Pumpkin Beef Chili

Posted on Nov 8, 2015

Pumpkin Beef Chili

Where do Jack-o-Lanterns go for Dinner?

Halloween came and went, leaving us sick of sweets and craving some real, hearty, stomach-warming food. Our choice of Pumpkin Beef Chili stemmed from two simultaneous predicaments: A very large pumpkin carved like a cat and an excess of ground beef.

Halloween Pumpkins: Many people simply compost their jack-o-lanterns but these pumpkins are perfectly good to eat, assuming you have not left them outside for days and days. We carve our pumpkin the day of Halloween and then bring him in again before midnight. Large pumpkins don’t make great pies because they hold too much water and not enough flavour. But, they’re great for soup and added into other full-flavoured dishes like chili.

Grass-Fed Ground Beef: If you purchase local food based on the seasons (and I hope you do :-), you know that ‘tis the season for cleaning out the freezer in preparation for new meat orders. We’re finishing off the last of last year’s grass-fed beef. At this point in the year, the roasts are long gone, the steaks are gone, and we’re down to a few sparse cuts, some bones, and an excess of ground beef. (Find more information about How is Grass-Fed Beef Different and How Do I Purchase Grass-Fed Beef.)

Ground Beef + Halloween Pumpkin = Pumpkin Beef Chili!

Avoiding Cans:

We really try to avoid eating canned food.

Tomatoes: The acidity in tomatoes makes them particularly prone to absorbing chemicals from the plastic coating or aluminum on the inside of the can. So, what to do? You can freeze tomatoes whole in peak season, although they use a lot of precious freezer space. You can also make your own tomato sauce and either “can” it in glass jars or freeze it. If you have not prepared any of these, try to buy tomatoes or tomato sauce in glass jars rather than cans.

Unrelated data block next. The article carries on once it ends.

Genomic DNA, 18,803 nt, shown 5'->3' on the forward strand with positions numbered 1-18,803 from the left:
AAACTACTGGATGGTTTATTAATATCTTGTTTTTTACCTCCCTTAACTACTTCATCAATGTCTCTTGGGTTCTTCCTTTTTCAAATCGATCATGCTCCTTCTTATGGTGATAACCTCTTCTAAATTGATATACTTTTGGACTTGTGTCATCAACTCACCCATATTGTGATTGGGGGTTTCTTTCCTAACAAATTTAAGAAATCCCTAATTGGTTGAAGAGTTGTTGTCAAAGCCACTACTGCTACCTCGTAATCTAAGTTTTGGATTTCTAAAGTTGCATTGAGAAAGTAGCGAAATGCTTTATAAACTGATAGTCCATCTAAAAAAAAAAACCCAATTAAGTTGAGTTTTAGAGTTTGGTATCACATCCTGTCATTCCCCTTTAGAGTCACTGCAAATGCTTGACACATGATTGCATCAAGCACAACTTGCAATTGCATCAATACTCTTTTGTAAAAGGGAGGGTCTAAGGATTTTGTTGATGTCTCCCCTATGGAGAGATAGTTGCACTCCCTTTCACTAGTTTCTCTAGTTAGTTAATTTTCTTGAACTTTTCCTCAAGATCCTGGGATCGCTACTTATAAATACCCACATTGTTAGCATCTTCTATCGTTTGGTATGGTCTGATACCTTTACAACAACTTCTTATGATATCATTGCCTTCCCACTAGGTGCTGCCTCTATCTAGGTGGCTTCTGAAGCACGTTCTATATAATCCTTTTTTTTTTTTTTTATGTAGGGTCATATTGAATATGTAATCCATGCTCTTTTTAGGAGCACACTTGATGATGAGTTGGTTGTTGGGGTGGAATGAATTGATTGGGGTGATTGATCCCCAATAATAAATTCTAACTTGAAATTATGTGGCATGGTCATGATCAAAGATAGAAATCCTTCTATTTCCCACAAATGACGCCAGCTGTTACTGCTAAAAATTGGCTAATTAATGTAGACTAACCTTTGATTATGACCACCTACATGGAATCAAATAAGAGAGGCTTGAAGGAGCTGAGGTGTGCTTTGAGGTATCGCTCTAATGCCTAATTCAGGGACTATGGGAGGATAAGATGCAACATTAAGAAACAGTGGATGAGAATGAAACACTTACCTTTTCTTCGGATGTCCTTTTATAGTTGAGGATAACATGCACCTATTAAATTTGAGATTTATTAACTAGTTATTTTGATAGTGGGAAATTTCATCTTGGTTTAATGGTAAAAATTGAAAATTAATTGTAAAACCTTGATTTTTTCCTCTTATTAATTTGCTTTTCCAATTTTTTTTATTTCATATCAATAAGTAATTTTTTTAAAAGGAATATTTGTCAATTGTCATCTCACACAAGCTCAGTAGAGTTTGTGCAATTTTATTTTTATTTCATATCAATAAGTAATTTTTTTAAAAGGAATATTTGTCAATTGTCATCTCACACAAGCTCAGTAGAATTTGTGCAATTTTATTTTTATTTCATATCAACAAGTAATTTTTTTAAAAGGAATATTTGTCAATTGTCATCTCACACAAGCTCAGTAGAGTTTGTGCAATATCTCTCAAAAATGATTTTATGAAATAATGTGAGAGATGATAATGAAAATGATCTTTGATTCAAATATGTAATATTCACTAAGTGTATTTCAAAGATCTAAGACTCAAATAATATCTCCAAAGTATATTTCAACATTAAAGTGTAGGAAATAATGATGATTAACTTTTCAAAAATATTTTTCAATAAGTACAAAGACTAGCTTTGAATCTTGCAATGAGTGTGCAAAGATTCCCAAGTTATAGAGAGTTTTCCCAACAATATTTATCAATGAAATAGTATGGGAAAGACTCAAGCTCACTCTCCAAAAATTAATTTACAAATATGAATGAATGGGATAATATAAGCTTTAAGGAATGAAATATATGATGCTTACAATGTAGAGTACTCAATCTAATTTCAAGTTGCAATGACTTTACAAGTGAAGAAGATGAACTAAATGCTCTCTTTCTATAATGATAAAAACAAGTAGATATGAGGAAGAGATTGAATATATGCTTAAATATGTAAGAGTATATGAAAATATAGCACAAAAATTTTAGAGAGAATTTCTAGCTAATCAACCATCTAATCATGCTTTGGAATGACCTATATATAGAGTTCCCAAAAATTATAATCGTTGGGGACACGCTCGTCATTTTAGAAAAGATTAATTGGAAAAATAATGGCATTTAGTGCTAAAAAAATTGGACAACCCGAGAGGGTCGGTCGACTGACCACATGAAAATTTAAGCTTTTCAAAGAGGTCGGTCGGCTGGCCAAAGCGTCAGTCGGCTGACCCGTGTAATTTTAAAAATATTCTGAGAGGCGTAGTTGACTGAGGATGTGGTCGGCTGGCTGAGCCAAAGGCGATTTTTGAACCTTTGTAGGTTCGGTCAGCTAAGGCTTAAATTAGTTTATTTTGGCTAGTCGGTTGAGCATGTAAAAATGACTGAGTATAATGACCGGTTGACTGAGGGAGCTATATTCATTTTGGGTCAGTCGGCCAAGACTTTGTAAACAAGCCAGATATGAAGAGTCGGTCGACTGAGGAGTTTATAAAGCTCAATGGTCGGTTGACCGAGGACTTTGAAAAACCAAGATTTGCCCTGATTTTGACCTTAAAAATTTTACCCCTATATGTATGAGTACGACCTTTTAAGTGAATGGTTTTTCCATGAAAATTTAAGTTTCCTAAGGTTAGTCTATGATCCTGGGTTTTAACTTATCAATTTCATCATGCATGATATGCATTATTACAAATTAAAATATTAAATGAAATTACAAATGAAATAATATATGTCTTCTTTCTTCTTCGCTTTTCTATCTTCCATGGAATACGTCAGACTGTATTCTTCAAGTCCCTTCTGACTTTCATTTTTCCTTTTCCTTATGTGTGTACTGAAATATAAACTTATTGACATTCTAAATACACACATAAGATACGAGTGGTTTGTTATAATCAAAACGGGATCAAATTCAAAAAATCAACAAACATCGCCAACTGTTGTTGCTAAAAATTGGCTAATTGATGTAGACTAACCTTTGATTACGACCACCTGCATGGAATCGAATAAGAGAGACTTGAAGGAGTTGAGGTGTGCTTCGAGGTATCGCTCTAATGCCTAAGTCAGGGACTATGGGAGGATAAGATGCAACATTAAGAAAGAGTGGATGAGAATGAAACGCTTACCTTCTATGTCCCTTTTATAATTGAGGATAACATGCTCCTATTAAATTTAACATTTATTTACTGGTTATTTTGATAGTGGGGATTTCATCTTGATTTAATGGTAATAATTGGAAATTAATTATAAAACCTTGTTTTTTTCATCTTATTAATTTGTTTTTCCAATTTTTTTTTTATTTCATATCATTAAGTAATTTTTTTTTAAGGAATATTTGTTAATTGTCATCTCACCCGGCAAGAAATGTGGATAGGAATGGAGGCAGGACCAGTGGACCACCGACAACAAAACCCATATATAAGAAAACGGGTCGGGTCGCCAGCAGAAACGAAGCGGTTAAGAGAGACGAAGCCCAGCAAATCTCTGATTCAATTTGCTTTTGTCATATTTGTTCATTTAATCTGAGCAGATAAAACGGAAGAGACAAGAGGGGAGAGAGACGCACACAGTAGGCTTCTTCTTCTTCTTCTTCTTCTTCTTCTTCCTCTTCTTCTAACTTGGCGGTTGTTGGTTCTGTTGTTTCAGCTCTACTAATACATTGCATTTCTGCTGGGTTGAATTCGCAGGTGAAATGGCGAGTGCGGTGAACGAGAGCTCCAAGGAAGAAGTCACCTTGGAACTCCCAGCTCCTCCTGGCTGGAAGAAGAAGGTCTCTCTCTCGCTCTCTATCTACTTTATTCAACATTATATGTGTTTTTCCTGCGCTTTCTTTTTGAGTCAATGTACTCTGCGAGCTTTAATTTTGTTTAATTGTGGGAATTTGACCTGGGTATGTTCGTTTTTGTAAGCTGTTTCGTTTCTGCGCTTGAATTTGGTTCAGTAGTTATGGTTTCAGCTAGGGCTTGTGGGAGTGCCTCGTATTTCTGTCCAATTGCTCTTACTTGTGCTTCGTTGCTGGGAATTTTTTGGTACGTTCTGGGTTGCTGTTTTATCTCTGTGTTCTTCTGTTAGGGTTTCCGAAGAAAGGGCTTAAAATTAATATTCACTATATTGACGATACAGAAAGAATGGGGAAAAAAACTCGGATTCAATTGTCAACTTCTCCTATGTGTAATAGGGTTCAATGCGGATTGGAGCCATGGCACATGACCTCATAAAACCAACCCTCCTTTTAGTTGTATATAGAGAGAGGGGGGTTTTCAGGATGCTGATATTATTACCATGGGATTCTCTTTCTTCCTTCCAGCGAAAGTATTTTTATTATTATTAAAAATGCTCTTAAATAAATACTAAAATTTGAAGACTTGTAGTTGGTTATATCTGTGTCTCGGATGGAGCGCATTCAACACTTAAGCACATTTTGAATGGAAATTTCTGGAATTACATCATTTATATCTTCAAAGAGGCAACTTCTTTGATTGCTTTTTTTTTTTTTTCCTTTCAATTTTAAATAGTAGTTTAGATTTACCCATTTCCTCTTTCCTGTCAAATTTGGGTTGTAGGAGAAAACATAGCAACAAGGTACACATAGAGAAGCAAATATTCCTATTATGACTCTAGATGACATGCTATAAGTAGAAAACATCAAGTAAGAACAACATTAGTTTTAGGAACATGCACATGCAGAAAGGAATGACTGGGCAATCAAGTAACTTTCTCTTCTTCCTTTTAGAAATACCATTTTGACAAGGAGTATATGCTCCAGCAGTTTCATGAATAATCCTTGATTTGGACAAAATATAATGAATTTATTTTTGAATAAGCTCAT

Beans: Canned beans have been cooked at extremely high temperatures through industrial processing methods and retain very few nutrients. Like any other canned food, they absorb chemicals and metals from the can. On the other hand, organic, locally grown beans dried and sold in bags offer a healthier and more cost-effective option. Just remember to plan in advance—you’ll need to soak your beans for 24-hours or so and then simmer them in advance.

Ingredients

2 lbs grass-fed ground beef
1 lb beef shank or 1-2 beef bones
2 Tbsp lard

4 cups diced pumpkin
3 cups kidney beans

1 large yellow onion, diced
4 cloves garlic, minced
4 stalks celery, chopped
1 bell pepper, diced
1 jar diced tomatoes

¼ C 100% cacao powder
2 tsp ground cumin
1 tsp red pepper flakes
1 tsp chilli powder (or to taste)
1 tsp smoked paprika
1 tsp salt
black pepper to taste

Directions

Prepare your Beans

Are you eating Paleo? No worries, just leave the beans out! We eat very few grains and legumes but we had some dry kidney beans sitting in the pantry so decided to add them in.

Soak: The day before, put your dry kidney beans in a pot of fresh, cold water and leave them to soak for about 24-hours. During that time, change the water at least once.

Remove the Skins: Like the hull on grains, the skins on legumes contain phytates—chemicals that damage our gut lining and block nutrient absorption. So, removing the skins is optimal but also tedious. Depending on the beans, the skins do typically loosen as the beans puff back up. I typically use my hands to grind the beans against one another, removing some of the skins. I haven’t succeeded in removing more than, say, a quarter of them but figure that is better than none.

Cook the Beans: I always boil the beans in a pot with lots of salted water first and then, once they are moderately soft (they’ll cook more in the chilli), rinse them in preparation for adding them to the chilli.

Prepare the Other Ingredients

  1. In a large pan, heat lard over medium heat.
  2. Add garlic and onion; sauté until slightly tender.
  3. Add the ground beef and brown.
  4. Add meat/garlic/onion mixture to the crock-pot.
  5. In no particular order, add in the other ingredients and spices. Of course, feel free to modify the spice list to suit your taste.
  6. Stir all ingredients well and set Crock-Pot to low and cook for 6-8 hours, stirring occasionally.
  7. Serve and enjoy! Freeze the rest for quick thaw and heat dinners!